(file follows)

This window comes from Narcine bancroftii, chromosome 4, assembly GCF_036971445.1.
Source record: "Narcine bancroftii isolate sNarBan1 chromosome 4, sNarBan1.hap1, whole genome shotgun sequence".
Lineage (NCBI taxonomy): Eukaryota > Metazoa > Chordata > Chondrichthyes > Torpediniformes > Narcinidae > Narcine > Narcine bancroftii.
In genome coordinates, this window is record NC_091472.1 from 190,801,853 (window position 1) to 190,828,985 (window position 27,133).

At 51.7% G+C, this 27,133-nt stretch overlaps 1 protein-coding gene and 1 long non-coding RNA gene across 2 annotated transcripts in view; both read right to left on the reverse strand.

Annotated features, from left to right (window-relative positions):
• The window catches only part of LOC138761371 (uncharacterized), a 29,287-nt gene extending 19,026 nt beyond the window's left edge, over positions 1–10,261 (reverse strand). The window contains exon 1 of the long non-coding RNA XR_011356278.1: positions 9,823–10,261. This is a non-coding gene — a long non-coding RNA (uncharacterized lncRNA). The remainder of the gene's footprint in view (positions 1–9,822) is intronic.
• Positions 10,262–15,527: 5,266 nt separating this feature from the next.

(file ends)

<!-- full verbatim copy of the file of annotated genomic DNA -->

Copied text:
This window comes from Narcine bancroftii, chromosome 4, assembly GCF_036971445.1.
Source record: "Narcine bancroftii isolate sNarBan1 chromosome 4, sNarBan1.hap1, whole genome shotgun sequence".
Lineage (NCBI taxonomy): Eukaryota > Metazoa > Chordata > Chondrichthyes > Torpediniformes > Narcinidae > Narcine > Narcine bancroftii.
In genome coordinates, this window is record NC_091472.1 from 190,801,853 (window position 1) to 190,828,985 (window position 27,133).

At 51.7% G+C, this 27,133-nt stretch overlaps 1 protein-coding gene and 1 long non-coding RNA gene across 2 annotated transcripts in view; both read right to left on the reverse strand.

Annotated features, from left to right (window-relative positions):
• The window catches only part of LOC138761371 (uncharacterized), a 29,287-nt gene extending 19,026 nt beyond the window's left edge, over positions 1–10,261 (reverse strand). The window contains exon 1 of the long non-coding RNA XR_011356278.1: positions 9,823–10,261. This is a non-coding gene — a long non-coding RNA (uncharacterized lncRNA). The remainder of the gene's footprint in view (positions 1–9,822) is intronic.
• Positions 10,262–15,527: 5,266 nt separating this feature from the next.